Buyers of network and telecom services have an increasingly wide range of options to choose from, as aggressive newcomers as well as established global players take innovative and aggressively priced solutions to market, and as European-based carriers make new investments into their North American operating models.
Despite this dynamic and competitive climate, industry giants such as AT&T and Verizon in many cases continue to present challenges to enterprises who are looking to quickly update their contract commercials to reflect prevailing market conditions. The behavior exhibited by these carriers offers a stark and unflattering contrast to some of the industry upstarts who are making strides in making it easier to do business with them. Instead, the big boys are effectively lowering the bar in terms of response time on contracting and moving from agreement/award to contract execution, particularly in cases where discounts and price reductions are involved. While delays are often blamed on lack of coordination between silos – and while this is certainly an issue – it’s hard to avoid the suspicion that on a simple renewal of services the major carriers will stall as long as possible in order to delay savings.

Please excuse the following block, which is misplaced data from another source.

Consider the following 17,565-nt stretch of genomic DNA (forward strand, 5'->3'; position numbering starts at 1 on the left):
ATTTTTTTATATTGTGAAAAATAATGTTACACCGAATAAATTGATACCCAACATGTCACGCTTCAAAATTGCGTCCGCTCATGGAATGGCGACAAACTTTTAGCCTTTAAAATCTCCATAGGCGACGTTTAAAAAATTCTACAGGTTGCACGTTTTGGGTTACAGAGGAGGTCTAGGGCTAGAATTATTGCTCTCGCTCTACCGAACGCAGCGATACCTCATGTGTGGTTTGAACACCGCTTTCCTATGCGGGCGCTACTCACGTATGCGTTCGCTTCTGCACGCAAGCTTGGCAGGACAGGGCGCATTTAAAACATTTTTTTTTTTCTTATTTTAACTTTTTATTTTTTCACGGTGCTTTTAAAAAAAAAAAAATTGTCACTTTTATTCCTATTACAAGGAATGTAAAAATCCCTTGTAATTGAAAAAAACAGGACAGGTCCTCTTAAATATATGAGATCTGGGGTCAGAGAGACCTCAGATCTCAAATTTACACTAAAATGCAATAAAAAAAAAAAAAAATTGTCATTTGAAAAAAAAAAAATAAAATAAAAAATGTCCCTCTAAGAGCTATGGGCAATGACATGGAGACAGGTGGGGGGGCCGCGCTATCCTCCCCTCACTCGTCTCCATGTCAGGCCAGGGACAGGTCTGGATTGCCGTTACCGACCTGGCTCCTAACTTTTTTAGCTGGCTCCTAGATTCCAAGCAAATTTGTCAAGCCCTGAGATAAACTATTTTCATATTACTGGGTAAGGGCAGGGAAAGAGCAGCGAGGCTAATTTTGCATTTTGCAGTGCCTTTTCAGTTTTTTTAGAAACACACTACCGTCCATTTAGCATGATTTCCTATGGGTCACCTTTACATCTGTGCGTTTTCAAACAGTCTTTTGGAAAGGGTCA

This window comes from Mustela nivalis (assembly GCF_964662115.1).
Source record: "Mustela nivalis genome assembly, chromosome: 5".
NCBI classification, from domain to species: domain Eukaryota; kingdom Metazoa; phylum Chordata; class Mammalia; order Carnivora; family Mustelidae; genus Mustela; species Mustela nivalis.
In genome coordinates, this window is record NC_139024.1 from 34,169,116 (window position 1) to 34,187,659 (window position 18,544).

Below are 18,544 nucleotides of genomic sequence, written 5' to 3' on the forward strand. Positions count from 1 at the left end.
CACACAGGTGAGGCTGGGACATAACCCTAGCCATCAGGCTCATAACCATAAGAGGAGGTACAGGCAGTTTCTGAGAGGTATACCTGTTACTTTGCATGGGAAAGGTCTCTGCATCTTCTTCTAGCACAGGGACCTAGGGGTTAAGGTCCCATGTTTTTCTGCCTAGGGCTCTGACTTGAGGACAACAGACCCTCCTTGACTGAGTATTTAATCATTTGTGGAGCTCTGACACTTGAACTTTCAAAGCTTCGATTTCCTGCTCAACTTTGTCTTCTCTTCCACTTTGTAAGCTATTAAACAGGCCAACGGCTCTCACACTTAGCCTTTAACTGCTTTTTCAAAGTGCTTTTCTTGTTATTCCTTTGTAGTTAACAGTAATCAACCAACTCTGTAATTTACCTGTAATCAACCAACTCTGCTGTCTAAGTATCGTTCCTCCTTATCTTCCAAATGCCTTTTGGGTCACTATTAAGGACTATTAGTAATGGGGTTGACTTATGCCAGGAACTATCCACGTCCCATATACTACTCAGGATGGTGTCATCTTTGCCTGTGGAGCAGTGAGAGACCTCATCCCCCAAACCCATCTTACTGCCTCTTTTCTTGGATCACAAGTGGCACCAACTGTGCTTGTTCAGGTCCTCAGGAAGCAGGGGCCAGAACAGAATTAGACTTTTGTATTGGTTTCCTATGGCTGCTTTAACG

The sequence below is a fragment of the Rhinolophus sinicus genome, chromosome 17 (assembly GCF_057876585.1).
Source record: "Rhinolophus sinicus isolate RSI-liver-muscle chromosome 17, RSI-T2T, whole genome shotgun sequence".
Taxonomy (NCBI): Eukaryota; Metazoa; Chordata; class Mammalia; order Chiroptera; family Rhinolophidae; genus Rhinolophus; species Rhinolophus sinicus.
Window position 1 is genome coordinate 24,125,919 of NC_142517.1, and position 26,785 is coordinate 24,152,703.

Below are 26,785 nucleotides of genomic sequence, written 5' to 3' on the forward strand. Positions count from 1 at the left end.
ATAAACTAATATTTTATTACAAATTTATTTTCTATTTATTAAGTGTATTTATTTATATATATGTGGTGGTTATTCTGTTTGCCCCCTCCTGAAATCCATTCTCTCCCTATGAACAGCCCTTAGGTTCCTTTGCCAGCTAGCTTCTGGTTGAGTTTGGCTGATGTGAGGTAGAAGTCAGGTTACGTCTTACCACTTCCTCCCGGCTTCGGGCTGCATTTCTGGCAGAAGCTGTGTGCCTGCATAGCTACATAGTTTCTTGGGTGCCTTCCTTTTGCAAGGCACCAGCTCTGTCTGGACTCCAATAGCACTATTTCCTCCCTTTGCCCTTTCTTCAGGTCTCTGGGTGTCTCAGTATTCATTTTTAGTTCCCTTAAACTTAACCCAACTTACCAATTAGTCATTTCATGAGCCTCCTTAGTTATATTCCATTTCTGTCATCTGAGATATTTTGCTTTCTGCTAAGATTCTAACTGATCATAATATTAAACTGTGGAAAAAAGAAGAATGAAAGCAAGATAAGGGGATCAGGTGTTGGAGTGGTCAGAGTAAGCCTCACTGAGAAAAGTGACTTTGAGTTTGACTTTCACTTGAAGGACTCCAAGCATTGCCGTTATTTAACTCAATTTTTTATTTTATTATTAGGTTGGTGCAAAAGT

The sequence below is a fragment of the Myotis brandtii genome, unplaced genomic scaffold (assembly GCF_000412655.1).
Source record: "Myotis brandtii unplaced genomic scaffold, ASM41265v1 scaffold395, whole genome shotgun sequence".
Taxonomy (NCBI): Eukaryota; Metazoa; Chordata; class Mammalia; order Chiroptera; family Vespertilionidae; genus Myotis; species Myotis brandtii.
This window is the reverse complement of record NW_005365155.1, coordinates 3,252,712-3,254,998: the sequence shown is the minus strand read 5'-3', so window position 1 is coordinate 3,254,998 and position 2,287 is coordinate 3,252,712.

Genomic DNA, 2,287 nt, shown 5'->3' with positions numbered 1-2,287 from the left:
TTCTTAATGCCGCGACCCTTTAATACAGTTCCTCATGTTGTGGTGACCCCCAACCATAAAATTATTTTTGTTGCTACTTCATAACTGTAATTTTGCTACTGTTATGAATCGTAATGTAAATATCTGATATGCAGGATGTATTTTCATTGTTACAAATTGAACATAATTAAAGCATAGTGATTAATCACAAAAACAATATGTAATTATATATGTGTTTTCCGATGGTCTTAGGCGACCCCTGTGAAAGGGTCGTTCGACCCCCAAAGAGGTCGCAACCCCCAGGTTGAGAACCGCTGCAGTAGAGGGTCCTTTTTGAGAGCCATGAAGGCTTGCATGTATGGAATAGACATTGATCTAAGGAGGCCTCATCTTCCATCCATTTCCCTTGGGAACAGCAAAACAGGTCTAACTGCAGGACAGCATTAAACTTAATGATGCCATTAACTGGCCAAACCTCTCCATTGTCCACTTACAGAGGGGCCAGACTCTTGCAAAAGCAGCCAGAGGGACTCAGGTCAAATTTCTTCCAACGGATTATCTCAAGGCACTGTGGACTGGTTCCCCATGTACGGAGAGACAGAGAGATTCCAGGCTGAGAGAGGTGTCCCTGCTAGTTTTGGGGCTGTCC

In one instance, an AT&T customer experienced a six-week delay on a turnaround to a very manageable renewal of an existing services contract. While account teams are apologetic, you get the sense that they’re simply absorbing the punches and that it’s all part of the game plan. Escalations are typically met with more apologies and little action. Adjustment credits to accommodate the delays are possible but not a given, and some carriers won’t agree to apply the credit within the first several months of a new term – all signals that this is a strategic financial directive coming from the top down.
In most cases, customers are understandably unwilling to reverse an award since that would only mean further delays and disruption. But the established incumbents are playing a risky game – at some point, frustrated customers will determine that if a snail’s pace attitude towards renewals becomes the norm, the alternative of entertaining open RFP competitions and transitioning to new providers will begin to look more attractive. And that’s a scenario the incumbents want to avoid.About the author